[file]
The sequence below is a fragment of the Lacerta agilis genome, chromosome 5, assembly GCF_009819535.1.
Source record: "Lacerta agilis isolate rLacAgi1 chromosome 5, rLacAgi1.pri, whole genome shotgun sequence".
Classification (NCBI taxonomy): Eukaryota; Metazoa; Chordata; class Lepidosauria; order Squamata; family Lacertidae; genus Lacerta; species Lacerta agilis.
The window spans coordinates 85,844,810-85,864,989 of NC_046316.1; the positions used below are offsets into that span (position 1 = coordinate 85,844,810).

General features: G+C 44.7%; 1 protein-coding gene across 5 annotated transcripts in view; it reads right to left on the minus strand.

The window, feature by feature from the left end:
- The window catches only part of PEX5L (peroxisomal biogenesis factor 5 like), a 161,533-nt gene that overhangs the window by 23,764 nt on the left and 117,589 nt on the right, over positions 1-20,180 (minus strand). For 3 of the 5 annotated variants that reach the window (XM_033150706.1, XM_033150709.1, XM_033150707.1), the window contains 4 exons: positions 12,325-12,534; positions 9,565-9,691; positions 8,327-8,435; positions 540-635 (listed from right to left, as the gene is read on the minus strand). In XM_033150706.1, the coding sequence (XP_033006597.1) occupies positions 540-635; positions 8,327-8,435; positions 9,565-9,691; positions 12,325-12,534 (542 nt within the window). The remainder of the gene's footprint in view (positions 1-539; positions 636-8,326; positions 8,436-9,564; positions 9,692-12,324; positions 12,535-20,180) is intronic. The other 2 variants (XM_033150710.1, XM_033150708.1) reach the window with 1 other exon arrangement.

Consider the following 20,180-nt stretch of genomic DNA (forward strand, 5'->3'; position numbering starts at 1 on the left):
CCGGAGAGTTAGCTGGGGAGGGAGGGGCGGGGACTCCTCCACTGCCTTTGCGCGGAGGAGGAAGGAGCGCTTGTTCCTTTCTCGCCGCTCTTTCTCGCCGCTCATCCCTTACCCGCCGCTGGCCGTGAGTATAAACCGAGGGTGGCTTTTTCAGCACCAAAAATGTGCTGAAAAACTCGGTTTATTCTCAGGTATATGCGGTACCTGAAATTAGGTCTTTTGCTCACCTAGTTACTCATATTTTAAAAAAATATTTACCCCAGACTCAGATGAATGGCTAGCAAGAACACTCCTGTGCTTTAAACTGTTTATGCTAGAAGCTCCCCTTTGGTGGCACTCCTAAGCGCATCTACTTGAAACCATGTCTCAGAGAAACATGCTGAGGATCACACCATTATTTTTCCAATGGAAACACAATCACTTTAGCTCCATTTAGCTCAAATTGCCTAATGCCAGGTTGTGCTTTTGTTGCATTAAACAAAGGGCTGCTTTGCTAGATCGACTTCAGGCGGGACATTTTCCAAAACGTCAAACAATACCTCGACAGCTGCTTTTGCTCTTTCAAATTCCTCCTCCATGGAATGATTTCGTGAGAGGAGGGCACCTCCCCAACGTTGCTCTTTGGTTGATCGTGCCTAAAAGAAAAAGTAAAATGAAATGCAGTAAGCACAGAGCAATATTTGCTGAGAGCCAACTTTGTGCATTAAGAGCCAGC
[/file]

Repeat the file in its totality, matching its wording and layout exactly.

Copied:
The sequence below is a fragment of the Lacerta agilis genome, chromosome 5, assembly GCF_009819535.1.
Source record: "Lacerta agilis isolate rLacAgi1 chromosome 5, rLacAgi1.pri, whole genome shotgun sequence".
Classification (NCBI taxonomy): Eukaryota; Metazoa; Chordata; class Lepidosauria; order Squamata; family Lacertidae; genus Lacerta; species Lacerta agilis.
The window spans coordinates 85,844,810-85,864,989 of NC_046316.1; the positions used below are offsets into that span (position 1 = coordinate 85,844,810).

General features: G+C 44.7%; 1 protein-coding gene across 5 annotated transcripts in view; it reads right to left on the minus strand.

The window, feature by feature from the left end:
- The window catches only part of PEX5L (peroxisomal biogenesis factor 5 like), a 161,533-nt gene that overhangs the window by 23,764 nt on the left and 117,589 nt on the right, over positions 1-20,180 (minus strand). For 3 of the 5 annotated variants that reach the window (XM_033150706.1, XM_033150709.1, XM_033150707.1), the window contains 4 exons: positions 12,325-12,534; positions 9,565-9,691; positions 8,327-8,435; positions 540-635 (listed from right to left, as the gene is read on the minus strand). In XM_033150706.1, the coding sequence (XP_033006597.1) occupies positions 540-635; positions 8,327-8,435; positions 9,565-9,691; positions 12,325-12,534 (542 nt within the window). The remainder of the gene's footprint in view (positions 1-539; positions 636-8,326; positions 8,436-9,564; positions 9,692-12,324; positions 12,535-20,180) is intronic. The other 2 variants (XM_033150710.1, XM_033150708.1) reach the window with 1 other exon arrangement.

Consider the following 20,180-nt stretch of genomic DNA (forward strand, 5'->3'; position numbering starts at 1 on the left):
CCGGAGAGTTAGCTGGGGAGGGAGGGGCGGGGACTCCTCCACTGCCTTTGCGCGGAGGAGGAAGGAGCGCTTGTTCCTTTCTCGCCGCTCTTTCTCGCCGCTCATCCCTTACCCGCCGCTGGCCGTGAGTATAAACCGAGGGTGGCTTTTTCAGCACCAAAAATGTGCTGAAAAACTCGGTTTATTCTCAGGTATATGCGGTACCTGAAATTAGGTCTTTTGCTCACCTAGTTACTCATATTTTAAAAAAATATTTACCCCAGACTCAGATGAATGGCTAGCAAGAACACTCCTGTGCTTTAAACTGTTTATGCTAGAAGCTCCCCTTTGGTGGCACTCCTAAGCGCATCTACTTGAAACCATGTCTCAGAGAAACATGCTGAGGATCACACCATTATTTTTCCAATGGAAACACAATCACTTTAGCTCCATTTAGCTCAAATTGCCTAATGCCAGGTTGTGCTTTTGTTGCATTAAACAAAGGGCTGCTTTGCTAGATCGACTTCAGGCGGGACATTTTCCAAAACGTCAAACAATACCTCGACAGCTGCTTTTGCTCTTTCAAATTCCTCCTCCATGGAATGATTTCGTGAGAGGAGGGCACCTCCCCAACGTTGCTCTTTGGTTGATCGTGCCTAAAAGAAAAAGTAAAATGAAATGCAGTAAGCACAGAGCAATATTTGCTGAGAGCCAACTTTGTGCATTAAGAGCCAGC